The effect of aftercare on human capital acquisition and antisocial behavior among foster care alumni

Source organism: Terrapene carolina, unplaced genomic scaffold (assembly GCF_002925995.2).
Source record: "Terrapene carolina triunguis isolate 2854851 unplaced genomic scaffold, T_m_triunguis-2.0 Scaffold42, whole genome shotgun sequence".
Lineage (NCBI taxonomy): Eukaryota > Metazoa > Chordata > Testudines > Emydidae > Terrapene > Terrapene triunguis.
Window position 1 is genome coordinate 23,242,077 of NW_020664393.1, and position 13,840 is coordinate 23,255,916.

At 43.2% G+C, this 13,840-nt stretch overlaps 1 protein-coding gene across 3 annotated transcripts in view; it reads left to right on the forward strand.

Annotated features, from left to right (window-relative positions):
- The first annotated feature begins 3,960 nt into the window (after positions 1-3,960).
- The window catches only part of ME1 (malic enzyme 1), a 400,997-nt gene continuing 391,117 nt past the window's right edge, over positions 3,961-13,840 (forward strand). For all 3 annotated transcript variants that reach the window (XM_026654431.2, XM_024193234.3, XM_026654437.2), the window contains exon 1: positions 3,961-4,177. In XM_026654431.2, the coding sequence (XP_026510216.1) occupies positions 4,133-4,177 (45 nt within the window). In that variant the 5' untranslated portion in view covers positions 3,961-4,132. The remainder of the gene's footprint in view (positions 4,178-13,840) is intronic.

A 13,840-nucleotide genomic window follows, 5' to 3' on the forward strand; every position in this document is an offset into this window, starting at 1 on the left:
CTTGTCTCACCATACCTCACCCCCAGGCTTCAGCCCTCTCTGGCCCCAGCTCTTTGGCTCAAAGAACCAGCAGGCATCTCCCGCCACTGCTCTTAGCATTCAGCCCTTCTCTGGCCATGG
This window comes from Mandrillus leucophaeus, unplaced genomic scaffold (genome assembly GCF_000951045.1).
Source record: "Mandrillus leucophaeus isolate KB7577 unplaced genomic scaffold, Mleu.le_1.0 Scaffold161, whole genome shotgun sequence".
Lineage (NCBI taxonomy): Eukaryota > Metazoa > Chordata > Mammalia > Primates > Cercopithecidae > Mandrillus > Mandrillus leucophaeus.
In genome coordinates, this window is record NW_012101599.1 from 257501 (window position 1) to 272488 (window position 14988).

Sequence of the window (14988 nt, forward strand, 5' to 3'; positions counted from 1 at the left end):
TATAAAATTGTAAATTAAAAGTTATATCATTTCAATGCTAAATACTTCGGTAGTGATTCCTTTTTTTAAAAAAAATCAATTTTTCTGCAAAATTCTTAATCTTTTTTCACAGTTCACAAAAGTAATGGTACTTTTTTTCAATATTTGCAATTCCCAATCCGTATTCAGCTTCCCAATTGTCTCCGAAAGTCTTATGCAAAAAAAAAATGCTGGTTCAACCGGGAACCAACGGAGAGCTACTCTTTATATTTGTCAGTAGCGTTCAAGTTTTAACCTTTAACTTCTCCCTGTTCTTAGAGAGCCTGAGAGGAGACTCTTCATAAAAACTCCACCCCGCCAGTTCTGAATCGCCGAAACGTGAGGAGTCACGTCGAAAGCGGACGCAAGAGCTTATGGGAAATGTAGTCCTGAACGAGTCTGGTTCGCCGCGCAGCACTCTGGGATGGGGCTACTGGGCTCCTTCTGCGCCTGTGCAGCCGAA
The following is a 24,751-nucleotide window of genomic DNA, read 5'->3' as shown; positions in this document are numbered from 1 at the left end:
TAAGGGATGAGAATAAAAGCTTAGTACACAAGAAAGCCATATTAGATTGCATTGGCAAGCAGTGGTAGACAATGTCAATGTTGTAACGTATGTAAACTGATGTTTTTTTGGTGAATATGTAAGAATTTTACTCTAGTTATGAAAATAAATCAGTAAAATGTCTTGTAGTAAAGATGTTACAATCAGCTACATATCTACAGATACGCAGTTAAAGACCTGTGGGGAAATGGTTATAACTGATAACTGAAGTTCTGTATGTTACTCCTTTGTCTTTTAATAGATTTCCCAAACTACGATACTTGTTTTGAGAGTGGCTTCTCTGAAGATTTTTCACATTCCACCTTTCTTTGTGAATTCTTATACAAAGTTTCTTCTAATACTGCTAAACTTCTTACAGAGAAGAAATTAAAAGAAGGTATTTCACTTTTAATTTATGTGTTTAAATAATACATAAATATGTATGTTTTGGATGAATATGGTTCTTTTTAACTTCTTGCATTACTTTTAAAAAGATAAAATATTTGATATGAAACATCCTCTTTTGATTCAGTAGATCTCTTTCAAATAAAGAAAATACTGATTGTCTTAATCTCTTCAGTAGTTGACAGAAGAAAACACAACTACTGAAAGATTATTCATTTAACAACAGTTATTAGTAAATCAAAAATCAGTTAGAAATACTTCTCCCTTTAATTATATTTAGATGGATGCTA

Some countries provide aftercare for foster care alumni, yet we have very limited evidence of the effects of this type of care, and do not know if it improves outcomes among foster care alumni. This study tests whether an expansion of the Danish aftercare scheme in 2001 has affected the later outcomes of foster care alumni. This expansion raised the age limit for eligibility for aftercare from 20 years to 22 years, and created an increased focus on the availability of this type of support. Using Danish administrative data and a difference-in-difference setup, it is found that the expansion reduced antisocial behavior and labor market affiliation in the short run, but improved wage outcomes in the longer run.